"Our course is outstanding because we started from scratch. We evaluated and analyzed all existing Olympic downhill courses and we designed it with the involvement with one of the most recognized experts in course designing, Olympic champion Bernhard Russi."
Russi, 63, the 1972 Olympic downhill gold medalist, has been sculpting alpine courses and terrain at every Winter Games since Calgary 1988. Construction at Rosa Khutor began in December 2008 with the official commissioning of the venue scheduled for next month.
"We were lucky that we found the environmental conditions – the slopes and the landscape that allowed us to deliver this project where all disciplines are coming to the same finish area," Chernyshenko said about the venue. "Its extremely efficient for us as organizers but also very convenient for the spectators."
The Sochi World Cup downhill is the ninth of 11 races in the sport’s showcase discipline on this season’s men’s schedule.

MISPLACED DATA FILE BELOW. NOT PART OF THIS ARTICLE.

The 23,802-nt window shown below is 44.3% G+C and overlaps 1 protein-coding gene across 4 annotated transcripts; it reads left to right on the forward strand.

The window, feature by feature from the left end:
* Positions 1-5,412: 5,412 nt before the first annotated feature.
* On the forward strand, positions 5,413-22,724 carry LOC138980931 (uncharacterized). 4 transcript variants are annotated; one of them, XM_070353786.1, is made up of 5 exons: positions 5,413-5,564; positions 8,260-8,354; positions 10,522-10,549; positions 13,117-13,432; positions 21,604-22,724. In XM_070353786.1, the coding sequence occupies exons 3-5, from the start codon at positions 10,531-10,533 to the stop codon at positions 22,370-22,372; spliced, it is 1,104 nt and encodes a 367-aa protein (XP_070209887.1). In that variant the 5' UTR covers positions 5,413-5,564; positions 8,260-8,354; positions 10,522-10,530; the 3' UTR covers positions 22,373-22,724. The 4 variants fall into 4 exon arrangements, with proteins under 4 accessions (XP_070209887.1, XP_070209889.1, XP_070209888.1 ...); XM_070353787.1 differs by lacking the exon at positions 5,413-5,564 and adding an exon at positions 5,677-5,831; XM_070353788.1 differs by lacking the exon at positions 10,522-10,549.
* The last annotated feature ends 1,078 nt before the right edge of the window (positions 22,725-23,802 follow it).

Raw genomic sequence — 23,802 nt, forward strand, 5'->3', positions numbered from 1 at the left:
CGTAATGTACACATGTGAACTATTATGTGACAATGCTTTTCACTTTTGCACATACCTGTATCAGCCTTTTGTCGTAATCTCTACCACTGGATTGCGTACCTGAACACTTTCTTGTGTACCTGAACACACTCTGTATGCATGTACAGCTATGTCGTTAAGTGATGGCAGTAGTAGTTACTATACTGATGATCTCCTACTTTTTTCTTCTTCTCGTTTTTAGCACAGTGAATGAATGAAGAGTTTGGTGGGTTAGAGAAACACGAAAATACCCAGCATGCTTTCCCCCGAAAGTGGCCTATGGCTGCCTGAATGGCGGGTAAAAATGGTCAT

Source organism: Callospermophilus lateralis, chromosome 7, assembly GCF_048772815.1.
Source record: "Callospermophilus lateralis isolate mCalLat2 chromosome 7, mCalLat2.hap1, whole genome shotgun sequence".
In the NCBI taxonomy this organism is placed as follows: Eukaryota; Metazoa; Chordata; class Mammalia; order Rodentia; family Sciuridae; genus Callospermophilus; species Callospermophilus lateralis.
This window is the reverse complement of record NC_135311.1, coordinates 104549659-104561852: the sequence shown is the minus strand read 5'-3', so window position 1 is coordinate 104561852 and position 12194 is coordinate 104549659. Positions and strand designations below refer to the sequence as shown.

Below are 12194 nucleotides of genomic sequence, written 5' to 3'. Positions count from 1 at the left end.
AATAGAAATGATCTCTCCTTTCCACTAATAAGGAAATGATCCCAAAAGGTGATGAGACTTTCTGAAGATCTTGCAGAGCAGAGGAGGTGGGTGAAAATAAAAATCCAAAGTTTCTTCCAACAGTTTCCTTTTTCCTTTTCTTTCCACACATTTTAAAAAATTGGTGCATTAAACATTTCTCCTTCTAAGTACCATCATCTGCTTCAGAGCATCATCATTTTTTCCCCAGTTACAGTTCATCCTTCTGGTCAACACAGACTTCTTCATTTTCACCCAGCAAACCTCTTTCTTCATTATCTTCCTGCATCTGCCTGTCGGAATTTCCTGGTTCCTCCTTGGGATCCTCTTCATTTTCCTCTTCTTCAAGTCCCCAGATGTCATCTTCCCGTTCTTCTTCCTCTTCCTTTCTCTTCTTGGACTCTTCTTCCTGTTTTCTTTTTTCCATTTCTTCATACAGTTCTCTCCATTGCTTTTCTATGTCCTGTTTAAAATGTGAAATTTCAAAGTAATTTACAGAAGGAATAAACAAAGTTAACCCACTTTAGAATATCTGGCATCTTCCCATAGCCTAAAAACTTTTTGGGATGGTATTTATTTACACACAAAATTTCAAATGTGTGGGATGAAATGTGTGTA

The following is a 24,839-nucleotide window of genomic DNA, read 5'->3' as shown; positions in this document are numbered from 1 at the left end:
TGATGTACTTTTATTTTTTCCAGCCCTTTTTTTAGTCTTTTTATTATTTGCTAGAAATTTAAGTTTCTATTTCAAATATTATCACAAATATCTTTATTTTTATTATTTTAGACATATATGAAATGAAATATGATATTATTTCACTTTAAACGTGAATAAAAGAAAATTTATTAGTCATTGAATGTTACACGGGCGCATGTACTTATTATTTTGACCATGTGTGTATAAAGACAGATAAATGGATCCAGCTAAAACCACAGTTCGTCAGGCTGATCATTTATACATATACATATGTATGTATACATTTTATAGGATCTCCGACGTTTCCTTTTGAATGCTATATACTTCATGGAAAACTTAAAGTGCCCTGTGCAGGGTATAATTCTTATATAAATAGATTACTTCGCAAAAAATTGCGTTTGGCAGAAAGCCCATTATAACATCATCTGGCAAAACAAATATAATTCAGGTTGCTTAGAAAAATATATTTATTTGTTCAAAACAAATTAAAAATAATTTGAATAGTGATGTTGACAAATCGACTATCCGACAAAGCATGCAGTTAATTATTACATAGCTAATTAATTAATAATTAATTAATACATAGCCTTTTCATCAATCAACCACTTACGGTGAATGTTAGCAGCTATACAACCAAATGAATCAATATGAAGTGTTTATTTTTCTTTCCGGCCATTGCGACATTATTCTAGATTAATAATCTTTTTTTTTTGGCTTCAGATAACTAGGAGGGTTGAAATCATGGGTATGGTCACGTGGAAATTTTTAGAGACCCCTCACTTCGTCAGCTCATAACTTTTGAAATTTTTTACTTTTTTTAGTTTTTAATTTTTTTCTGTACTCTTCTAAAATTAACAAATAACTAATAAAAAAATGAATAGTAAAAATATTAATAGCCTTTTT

Cancelled Slaloms Moved to Austria
World Cup alpine races originally slated for last weekend in Levi, Finland, were canceled due to unseasonably warm weather resulting in lack of snowmaking capability on the Levi Black slalom piste.
However, FIS race organizers announced that the two slaloms are rescheduled for December 20-21 in Flachau, Austria. The women will race on Tuesday the 20th with the men following the next day, just prior to the tour’s holiday break.
Flachau has hosted women's World Cup night slaloms the past two seasons, but the men haven’t competed at the Austrian venue since December 2004.